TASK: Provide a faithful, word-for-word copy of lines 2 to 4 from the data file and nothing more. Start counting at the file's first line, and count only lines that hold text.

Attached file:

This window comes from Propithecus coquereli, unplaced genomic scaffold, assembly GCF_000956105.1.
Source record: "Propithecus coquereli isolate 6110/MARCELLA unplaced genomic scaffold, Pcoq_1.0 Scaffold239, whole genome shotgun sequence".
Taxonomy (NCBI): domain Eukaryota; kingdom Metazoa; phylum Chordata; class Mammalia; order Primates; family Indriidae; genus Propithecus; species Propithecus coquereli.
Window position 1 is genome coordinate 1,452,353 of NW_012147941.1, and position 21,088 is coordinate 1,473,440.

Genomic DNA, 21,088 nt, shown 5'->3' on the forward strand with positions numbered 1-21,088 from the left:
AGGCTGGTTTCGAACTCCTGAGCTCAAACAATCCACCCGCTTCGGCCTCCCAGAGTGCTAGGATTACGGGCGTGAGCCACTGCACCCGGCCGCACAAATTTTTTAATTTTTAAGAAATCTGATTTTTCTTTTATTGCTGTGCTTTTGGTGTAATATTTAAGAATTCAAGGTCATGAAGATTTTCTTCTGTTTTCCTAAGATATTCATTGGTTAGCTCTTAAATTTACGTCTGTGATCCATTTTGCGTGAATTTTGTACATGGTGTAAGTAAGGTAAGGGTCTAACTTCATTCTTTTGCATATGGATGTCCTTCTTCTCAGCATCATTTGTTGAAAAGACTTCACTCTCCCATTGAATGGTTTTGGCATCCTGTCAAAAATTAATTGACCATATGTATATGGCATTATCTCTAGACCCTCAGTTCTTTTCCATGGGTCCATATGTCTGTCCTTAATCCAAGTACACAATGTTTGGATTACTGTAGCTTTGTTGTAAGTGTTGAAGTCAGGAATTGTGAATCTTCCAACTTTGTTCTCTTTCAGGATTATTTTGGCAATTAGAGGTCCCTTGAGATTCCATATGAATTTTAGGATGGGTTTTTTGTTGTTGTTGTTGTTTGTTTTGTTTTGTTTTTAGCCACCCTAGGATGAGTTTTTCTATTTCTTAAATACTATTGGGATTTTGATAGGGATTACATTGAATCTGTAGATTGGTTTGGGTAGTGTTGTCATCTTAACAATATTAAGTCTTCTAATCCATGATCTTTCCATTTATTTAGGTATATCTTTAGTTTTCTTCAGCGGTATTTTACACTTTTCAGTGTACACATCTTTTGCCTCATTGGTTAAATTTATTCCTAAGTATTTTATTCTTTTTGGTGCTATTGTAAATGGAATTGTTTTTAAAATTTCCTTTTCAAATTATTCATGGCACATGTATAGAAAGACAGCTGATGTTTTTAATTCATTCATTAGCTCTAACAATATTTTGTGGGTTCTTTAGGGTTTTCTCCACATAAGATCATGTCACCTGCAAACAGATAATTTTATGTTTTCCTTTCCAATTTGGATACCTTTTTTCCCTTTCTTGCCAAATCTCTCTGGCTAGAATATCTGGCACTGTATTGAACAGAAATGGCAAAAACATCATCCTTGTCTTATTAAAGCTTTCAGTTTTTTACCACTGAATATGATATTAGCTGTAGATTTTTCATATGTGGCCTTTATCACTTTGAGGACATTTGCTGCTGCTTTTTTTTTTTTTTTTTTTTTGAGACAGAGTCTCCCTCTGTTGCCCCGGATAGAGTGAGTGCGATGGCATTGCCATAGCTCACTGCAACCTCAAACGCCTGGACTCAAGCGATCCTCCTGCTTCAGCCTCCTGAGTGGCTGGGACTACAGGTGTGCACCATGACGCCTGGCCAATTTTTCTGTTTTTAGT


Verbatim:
Source record: "Propithecus coquereli isolate 6110/MARCELLA unplaced genomic scaffold, Pcoq_1.0 Scaffold239, whole genome shotgun sequence".
Taxonomy (NCBI): domain Eukaryota; kingdom Metazoa; phylum Chordata; class Mammalia; order Primates; family Indriidae; genus Propithecus; species Propithecus coquereli.
Window position 1 is genome coordinate 1,452,353 of NW_012147941.1, and position 21,088 is coordinate 1,473,440.